Pension (economy)

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The term annuity describes an income that is drawn without current consideration , for example from invested capital . The word comes from French and is derived from the Italian 'rendita'.

In many cases, a pension is understood as a regular payment, often in the same amount. However, there are other uses within economics . The only thing that is uniform is that such income is drawn without any direct consideration.

In day-to-day life, pension (at least in Germany) means old-age provision instruments , initially - because of their frequency - the pension from the statutory pension scheme, which is not discussed further here .

There are also old-age pensions from private pension insurance (endowment insurance) . The latter principle is a further development of the Tontine, first set up in 1653 by the Italian doctor Lorenzo Tonti in Paris . This was set up as a life annuity ; the Leibgedinge follows a related concept.

Another example is the land rent , which is the payments a tenant has to make to the owner of the land.

This principle of rent was passed on through analogy. The British economist Alfred Marshall coined the term producer surplus in his book Principles of Economics , published in 1890 .

Today the term pension can be found in many areas of economics.


In economics , the term pension is used in many ways. In microeconomics , it describes the difference between a price that is acceptable for an economic actor and the market price. It also comes into play as part of the transfer payments through the payments made under the statutory pension schemes .

Consumer and producer surplus

A distinction is made in microeconomic analysis between consumer surplus and producer surplus . For consumers, this is the difference between what they are willing to pay for a certain good and what they actually have to pay for it. The opposite describes the producer surplus, the difference between the barely acceptable price and the actual market price. See also economic rent .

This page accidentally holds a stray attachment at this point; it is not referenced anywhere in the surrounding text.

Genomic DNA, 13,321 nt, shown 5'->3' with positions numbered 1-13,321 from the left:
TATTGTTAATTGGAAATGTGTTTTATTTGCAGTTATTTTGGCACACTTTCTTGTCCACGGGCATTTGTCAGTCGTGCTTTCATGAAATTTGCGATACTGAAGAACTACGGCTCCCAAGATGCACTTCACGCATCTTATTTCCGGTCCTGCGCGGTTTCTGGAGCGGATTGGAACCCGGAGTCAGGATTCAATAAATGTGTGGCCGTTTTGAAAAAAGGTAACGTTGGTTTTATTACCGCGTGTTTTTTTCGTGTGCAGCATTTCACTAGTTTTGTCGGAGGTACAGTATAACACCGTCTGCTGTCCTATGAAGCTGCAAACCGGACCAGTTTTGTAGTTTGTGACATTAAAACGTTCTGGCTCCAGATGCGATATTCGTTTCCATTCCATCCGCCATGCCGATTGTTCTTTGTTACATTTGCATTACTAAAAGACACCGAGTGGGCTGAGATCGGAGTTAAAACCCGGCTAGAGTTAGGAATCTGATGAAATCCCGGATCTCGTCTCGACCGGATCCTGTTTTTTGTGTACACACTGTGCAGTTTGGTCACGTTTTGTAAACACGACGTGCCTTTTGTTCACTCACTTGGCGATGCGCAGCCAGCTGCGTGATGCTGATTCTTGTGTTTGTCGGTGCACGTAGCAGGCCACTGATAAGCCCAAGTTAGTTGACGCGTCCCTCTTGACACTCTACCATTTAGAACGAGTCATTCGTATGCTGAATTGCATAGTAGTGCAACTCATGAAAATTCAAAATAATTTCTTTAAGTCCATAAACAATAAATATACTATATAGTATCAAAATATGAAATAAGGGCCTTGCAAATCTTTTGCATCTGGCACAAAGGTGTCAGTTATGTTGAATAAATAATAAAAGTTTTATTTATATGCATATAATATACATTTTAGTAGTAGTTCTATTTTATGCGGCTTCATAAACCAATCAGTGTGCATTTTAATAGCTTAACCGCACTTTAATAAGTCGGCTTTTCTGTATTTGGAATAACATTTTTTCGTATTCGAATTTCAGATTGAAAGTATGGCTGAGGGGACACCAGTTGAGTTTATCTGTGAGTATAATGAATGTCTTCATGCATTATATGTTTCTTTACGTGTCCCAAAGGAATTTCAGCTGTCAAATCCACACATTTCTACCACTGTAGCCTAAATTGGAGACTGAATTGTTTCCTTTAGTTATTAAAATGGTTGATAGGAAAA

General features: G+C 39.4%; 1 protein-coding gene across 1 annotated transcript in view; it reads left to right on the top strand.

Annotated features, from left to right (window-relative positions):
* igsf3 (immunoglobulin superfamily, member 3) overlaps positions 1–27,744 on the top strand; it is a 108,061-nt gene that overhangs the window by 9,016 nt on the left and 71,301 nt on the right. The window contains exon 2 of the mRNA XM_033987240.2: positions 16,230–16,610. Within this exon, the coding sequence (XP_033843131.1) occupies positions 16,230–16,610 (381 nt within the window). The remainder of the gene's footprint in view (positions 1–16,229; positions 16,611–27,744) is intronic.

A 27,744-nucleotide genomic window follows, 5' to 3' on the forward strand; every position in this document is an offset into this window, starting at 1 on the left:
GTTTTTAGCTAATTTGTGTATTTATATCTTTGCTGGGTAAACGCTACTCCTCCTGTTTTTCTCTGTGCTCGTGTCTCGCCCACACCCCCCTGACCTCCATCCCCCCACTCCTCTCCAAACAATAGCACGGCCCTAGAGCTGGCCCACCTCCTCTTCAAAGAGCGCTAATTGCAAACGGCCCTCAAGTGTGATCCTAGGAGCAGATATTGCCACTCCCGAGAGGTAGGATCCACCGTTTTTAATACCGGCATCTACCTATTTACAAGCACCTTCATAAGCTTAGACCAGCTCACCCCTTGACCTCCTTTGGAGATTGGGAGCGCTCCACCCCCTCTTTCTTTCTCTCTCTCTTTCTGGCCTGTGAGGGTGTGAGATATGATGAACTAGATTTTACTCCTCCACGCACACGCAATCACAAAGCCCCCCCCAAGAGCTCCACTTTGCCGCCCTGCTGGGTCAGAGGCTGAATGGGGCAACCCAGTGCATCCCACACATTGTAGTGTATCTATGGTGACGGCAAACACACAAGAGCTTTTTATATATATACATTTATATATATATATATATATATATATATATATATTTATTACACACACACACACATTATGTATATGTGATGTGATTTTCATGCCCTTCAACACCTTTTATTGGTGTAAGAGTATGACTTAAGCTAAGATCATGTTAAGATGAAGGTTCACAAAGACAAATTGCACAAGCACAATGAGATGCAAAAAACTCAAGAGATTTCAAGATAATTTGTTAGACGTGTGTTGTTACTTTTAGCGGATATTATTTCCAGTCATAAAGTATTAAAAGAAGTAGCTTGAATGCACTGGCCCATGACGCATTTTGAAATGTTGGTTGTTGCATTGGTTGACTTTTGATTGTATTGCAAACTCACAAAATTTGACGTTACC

Economic rent

In classical economics , a distinction is made between the three production factors labor, capital and land. The part of production that goes to the workers for the provision of work is called wages , and that part of the production that goes to the lenders of capital for them is called interest. Finally, the part of production that is paid for letting land to landowners is economic rent.

According to more modern definitions, economic rent can also denote any payment for the provision of raw materials, licenses to use intellectual property, and so on. In neoclassical theory , economic rent generally denotes the difference between the yield from the current use and a possible better use ( opportunity costs ).

Information pension

If a market participant receives a certain (additional) income only on the basis of certain information that he gives, he receives an information pension . An example of this is the reimbursement of costs that an entrepreneur receives as part of deregulation . If the market participant indicates higher costs than he actually incurs, he receives an information pension. The political pension is closely linked to this.

Another definition of information rent relates to the privatization of information. A market participant who has certain information exclusively receives an additional pension which corresponds to the monopoly rent of the producer. See also Cournot point .

Political pension

The political pension describes an (additional) income without compensation through sovereign action by the state, for example laws that provide some with higher income. In political science, the payment of military and development aid is sometimes referred to as a pension. Calling these as a pension is questionable: The payment of development or military aid is not based on the interest of using a good (e.g. the land for leasing) on ​​the part of the payer. The receipt of such funds is based on the interest of the paying state in another, either in terms of development policy or to support a state in a strategically important region. This makes it clear that the "pension" -paying state has a genuine interest in the appropriate use of its payment. In the case of military aid, the money is spent on weapons, often at producers of the state paying the military aid. Development aid is also not appropriated without direct consideration: If the developing country (a prominent example is Zimbabwe ) does not behave in the way the payer has in mind when using this money, the development country's support is often stopped. It is therefore inadmissible to call development aid a pension.